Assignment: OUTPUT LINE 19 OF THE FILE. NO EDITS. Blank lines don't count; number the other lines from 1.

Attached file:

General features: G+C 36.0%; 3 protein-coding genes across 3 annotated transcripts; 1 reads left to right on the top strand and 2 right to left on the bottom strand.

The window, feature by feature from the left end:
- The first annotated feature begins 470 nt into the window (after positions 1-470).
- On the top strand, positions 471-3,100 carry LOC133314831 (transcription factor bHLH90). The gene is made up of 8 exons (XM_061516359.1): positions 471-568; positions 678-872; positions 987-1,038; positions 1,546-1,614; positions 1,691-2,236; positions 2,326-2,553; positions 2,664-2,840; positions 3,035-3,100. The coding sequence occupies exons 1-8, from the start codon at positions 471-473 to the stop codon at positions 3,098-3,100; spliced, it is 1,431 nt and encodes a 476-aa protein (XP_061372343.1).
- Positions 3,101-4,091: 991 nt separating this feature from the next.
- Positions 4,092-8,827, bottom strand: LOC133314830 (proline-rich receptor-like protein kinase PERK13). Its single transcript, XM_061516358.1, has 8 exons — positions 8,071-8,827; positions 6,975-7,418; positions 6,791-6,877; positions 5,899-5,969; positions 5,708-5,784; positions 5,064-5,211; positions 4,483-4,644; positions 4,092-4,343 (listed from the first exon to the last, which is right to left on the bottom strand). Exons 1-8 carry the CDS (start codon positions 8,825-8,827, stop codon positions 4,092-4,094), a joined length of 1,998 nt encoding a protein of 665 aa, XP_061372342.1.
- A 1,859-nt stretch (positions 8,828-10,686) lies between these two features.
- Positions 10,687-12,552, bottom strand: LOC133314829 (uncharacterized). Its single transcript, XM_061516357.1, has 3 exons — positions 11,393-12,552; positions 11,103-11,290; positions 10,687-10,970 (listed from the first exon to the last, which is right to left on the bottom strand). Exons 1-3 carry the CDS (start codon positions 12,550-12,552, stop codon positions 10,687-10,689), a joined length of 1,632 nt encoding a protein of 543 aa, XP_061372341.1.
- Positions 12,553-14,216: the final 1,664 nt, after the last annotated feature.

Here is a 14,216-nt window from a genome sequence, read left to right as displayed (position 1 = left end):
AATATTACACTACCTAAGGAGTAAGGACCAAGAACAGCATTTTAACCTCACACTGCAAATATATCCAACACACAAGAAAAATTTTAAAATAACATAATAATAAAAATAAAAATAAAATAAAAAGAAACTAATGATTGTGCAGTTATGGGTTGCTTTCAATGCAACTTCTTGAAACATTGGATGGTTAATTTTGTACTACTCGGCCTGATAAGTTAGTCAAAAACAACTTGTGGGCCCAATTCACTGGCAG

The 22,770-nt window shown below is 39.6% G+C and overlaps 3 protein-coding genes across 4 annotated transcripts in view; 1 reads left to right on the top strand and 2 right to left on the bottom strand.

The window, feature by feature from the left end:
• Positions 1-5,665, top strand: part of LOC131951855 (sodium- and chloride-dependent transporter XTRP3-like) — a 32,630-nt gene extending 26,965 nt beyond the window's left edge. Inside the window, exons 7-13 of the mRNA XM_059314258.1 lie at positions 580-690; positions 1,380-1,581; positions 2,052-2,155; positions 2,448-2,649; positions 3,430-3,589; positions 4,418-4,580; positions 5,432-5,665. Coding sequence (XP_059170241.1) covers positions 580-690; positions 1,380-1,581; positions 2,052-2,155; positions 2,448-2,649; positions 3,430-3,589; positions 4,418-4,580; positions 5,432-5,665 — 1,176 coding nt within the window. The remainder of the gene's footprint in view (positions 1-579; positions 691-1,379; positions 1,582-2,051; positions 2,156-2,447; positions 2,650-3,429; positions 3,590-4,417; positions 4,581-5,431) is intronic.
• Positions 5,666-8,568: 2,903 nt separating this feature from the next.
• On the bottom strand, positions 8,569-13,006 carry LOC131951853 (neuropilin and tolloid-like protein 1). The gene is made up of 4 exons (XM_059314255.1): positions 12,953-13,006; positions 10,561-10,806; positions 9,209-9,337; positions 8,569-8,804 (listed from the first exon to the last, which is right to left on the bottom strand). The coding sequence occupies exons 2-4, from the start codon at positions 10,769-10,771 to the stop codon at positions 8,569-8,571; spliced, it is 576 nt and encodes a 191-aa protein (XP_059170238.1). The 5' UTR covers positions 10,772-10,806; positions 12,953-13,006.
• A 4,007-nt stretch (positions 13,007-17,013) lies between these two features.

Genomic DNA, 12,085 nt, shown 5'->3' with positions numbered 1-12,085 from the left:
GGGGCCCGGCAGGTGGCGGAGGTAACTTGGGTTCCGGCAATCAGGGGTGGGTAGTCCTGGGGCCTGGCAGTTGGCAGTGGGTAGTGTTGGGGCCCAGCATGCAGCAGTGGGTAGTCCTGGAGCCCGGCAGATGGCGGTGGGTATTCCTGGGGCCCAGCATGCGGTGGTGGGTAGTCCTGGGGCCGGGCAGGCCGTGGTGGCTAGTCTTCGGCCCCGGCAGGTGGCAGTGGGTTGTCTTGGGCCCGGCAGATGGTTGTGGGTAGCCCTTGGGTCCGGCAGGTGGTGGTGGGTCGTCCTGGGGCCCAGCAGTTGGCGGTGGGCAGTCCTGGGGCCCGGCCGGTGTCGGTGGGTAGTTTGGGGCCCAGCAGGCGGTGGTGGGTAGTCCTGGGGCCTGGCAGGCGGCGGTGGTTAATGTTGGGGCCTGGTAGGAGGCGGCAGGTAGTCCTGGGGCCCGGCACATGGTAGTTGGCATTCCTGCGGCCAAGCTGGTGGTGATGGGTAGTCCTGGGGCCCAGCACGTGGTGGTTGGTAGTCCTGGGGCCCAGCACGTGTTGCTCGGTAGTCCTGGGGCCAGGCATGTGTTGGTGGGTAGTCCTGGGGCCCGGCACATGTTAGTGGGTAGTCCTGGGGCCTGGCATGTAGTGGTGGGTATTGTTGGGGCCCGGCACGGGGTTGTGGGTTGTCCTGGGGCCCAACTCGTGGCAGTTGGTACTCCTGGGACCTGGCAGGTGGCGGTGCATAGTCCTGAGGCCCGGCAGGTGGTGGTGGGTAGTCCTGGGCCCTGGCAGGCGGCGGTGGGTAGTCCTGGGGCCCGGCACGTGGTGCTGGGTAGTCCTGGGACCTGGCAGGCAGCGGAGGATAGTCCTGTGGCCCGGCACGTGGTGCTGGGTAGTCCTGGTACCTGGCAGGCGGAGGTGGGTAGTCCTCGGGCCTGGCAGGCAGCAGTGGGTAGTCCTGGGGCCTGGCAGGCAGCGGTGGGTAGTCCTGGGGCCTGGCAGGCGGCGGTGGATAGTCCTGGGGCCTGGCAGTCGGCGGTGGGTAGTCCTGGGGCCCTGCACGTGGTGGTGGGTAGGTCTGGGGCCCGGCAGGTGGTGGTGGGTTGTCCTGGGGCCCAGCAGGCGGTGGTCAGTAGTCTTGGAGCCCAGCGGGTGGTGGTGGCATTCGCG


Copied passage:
GGGGCCCGGCAGGTGGCGGAGGTAACTTGGGTTCCGGCAATCAGGGGTGGGTAGTCCTGGGGCCTGGCAGTTGGCAGTGGGTAGTGTTGGGGCCCAGCATGCAGCAGTGGGTAGTCCTGGAGCCCGGCAGATGGCGGTGGGTATTCCTGGGGCCCAGCATGCGGTGGTGGGTAGTCCTGGGGCCGGGCAGGCCGTGGTGGCTAGTCTTCGGCCCCGGCAGGTGGCAGTGGGTTGTCTTGGGCCCGGCAGATGGTTGTGGGTAGCCCTTGGGTCCGGCAGGTGGTGGTGGGTCGTCCTGGGGCCCAGCAGTTGGCGGTGGGCAGTCCTGGGGCCCGGCCGGTGTCGGTGGGTAGTTTGGGGCCCAGCAGGCGGTGGTGGGTAGTCCTGGGGCCTGGCAGGCGGCGGTGGTTAATGTTGGGGCCTGGTAGGAGGCGGCAGGTAGTCCTGGGGCCCGGCACATGGTAGTTGGCATTCCTGCGGCCAAGCTGGTGGTGATGGGTAGTCCTGGGGCCCAGCACGTGGTGGTTGGTAGTCCTGGGGCCCAGCACGTGTTGCTCGGTAGTCCTGGGGCCAGGCATGTGTTGGTGGGTAGTCCTGGGGCCCGGCACATGTTAGTGGGTAGTCCTGGGGCCTGGCATGTAGTGGTGGGTATTGTTGGGGCCCGGCACGGGGTTGTGGGTTGTCCTGGGGCCCAACTCGTGGCAGTTGGTACTCCTGGGACCTGGCAGGTGGCGGTGCATAGTCCTGAGGCCCGGCAGGTGGTGGTGGGTAGTCCTGGGCCCTGGCAGGCGGCGGTGGGTAGTCCTGGGGCCCGGCACGTGGTGCTGGGTAGTCCTGGGACCTGGCAGGCAGCGGAGGATAGTCCTGTGGCCCGGCACGTGGTGCTGGGTAGTCCTGGTACCTGGCAGGCGGAGGTGGGTAGTCCTCGGGCCTGGCAGGCAGCAGTGGGTAGTCCTGGGGCCTGGCAGGCAGCGGTGGGTAGTCCTGGGGCCTGGCAGGCGGCGGTGGATAGTCCTGGGGCCTGGCAGTCGGCGGTGGGTAGTCCTGGGGCCCTGCACGTGGTGGTGGGTAGGTCTGGGGCCCGGCAGGTGGTGGTGGGTTGTCCTGGGGCCCAGCAGGCGGTGGTCAGTAGTCTTGGAGCCCAGCGGGTGGTGGTGGCATTCGCG